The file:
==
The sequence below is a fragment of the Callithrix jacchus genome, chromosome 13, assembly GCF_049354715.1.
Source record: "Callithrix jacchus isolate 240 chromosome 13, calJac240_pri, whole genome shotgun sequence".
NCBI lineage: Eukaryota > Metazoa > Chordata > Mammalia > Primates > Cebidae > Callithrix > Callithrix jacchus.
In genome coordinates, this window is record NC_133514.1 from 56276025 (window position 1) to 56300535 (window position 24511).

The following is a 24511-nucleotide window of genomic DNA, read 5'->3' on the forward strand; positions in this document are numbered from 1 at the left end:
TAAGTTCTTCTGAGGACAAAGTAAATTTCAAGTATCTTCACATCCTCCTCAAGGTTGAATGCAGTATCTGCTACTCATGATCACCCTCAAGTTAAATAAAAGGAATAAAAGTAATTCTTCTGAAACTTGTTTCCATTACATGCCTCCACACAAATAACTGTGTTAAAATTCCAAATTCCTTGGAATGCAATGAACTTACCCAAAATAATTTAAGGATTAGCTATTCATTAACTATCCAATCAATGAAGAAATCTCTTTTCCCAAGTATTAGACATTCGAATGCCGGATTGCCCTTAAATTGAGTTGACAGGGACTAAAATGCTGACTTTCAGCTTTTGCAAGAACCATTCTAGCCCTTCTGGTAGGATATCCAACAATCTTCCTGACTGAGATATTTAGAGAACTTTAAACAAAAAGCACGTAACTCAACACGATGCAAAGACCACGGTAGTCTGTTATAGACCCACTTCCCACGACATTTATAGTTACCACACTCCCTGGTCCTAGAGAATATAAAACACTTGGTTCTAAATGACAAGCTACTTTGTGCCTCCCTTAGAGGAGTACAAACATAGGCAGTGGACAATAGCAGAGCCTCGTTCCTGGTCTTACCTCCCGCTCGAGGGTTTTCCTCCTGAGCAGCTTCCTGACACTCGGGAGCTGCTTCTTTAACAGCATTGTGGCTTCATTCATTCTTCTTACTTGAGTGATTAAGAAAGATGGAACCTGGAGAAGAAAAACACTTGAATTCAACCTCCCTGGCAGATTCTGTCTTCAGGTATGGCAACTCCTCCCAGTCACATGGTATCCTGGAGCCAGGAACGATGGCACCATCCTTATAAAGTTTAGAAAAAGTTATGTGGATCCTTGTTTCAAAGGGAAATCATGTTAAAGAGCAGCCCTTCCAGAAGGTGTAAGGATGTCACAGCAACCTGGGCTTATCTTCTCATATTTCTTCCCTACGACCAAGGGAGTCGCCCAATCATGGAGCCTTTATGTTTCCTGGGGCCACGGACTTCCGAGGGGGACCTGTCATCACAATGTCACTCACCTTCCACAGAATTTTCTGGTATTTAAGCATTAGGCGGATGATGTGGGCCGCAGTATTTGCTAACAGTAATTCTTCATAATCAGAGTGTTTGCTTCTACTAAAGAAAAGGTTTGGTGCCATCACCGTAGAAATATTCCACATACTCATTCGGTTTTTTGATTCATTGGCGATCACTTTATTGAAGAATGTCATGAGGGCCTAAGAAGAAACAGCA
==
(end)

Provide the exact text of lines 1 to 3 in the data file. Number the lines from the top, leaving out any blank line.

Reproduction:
The sequence below is a fragment of the Callithrix jacchus genome, chromosome 13, assembly GCF_049354715.1.
Source record: "Callithrix jacchus isolate 240 chromosome 13, calJac240_pri, whole genome shotgun sequence".
NCBI lineage: Eukaryota > Metazoa > Chordata > Mammalia > Primates > Cebidae > Callithrix > Callithrix jacchus.